Do Remember: Pumpkinhead’s Emcee (Audio)

On Tuesday (June 9) of this week, Brooklyn, New York MC Pumpkinhead passed away. The 39 year-old Brooklyn, New York native born Robert Alan Diaz left behind more than a 15-year legacy in Hip-Hop. He was an MC, a songwriter, a battle rapper, and a member of Brooklyn Academy, among other facets.

Pumpkinhead was far from a household name. However, a product of the late 1990s New York City underground Hip-Hop community, he worked with would-be breakouts such as Immortal Technique, Royce Da 5’9″, and Wordsworth. P.H., as he was also known came into Hip-Hop by way of breakin’, and the high school classmate of Talib Kweli would later move into MC’ing, where he sustained a career since the late ’90s. He never made the charts on his own, released few videos as a soloist, and did limited interviews. However, to those in the know, Pumpkinhead was a testament to dedication, craftsmanship, and the competitive spirit.

As far as album work, 2006’s Orange Moon Over Brooklyn would prove to be one of Pumpkinhead’s finest hours. Teaming with Soulspazm/Rawkus Records, P.H. enlisted a breaking producer named Marco Polo, who that same year would dazzle with his own LP. Orange Moon played on Pumpkin’s name, and his turf. However, the album showed an MC known for battle rhymes and lyricism fully capable of going new places. Cohesive and honed in, this LP pulled the Skeme Team/O.B.S. affiliate out of his roots, and amounted to the album he’d spent his career aiming to make. Simple, clever, and dismissive, this was a rapper’s Rap album, several years after such a thing faded from fashion. By and large however, the work stood tall.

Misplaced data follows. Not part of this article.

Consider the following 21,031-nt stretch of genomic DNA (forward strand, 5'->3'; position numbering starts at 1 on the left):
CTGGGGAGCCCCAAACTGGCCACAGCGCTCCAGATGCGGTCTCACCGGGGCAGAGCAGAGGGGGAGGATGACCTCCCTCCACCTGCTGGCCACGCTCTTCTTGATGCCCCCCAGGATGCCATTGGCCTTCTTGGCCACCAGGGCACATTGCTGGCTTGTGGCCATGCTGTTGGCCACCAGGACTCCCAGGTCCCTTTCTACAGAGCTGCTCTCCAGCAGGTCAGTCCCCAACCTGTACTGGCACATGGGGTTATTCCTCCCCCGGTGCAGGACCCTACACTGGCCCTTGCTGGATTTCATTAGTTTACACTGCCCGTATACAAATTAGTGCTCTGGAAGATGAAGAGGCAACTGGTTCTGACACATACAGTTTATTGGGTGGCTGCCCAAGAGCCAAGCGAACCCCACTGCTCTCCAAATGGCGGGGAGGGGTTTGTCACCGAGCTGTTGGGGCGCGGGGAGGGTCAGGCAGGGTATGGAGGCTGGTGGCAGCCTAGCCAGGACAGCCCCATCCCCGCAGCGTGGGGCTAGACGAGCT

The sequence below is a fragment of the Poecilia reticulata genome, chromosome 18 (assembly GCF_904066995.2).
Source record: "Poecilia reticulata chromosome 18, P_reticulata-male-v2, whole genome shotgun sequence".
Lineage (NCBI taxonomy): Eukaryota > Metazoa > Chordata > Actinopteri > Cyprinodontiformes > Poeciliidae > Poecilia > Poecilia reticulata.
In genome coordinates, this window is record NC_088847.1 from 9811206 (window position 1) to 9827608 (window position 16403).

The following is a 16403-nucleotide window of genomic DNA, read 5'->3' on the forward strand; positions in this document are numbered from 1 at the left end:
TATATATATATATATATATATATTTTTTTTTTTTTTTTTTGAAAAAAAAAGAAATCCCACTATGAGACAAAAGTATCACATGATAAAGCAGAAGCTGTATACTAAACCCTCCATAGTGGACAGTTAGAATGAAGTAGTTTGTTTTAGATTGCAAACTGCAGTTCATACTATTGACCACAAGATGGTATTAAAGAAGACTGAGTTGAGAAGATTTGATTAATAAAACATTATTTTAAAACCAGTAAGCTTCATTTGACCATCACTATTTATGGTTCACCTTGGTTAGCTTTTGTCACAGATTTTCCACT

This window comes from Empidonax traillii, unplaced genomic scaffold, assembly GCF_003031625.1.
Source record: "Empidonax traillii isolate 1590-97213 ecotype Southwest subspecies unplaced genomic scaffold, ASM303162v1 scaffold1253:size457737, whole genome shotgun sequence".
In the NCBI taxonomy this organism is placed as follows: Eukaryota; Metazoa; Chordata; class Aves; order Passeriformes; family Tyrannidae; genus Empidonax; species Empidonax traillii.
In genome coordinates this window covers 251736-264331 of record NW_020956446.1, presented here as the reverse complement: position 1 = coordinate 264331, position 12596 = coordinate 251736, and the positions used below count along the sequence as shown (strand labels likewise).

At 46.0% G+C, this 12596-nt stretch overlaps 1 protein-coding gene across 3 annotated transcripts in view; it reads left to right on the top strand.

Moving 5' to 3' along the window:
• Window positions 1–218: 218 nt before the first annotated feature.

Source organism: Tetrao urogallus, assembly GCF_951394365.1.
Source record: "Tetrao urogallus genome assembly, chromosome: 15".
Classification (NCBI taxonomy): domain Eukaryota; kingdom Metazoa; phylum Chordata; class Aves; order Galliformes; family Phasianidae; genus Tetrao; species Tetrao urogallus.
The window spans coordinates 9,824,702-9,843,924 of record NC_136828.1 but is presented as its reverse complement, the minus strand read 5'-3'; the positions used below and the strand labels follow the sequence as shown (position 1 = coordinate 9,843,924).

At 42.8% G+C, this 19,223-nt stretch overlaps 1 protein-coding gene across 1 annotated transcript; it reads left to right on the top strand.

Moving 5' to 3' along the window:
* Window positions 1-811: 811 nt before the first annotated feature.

Within Orange Moon, P.H. told his story. “Emcee” is one such record. With Marco on the beat (before he would work with Rakim, Pharaohe Monch, and MC Eiht), and longtime affiliate D.P. One on the cuts, the song explained Pumpkinhead’s path, his reason for rhyming, and arguably, his creative purpose.

As Hip-Hop loses another of its own, do remember Pumpkinhead, and how these words mean more now, then Heads may’ve ever realized before:

Check out other Ambrosia For Heads’ “Do Remember” pieces.

Related: Rest In Peace Pumpkinhead, Friends & Collaborators Mourn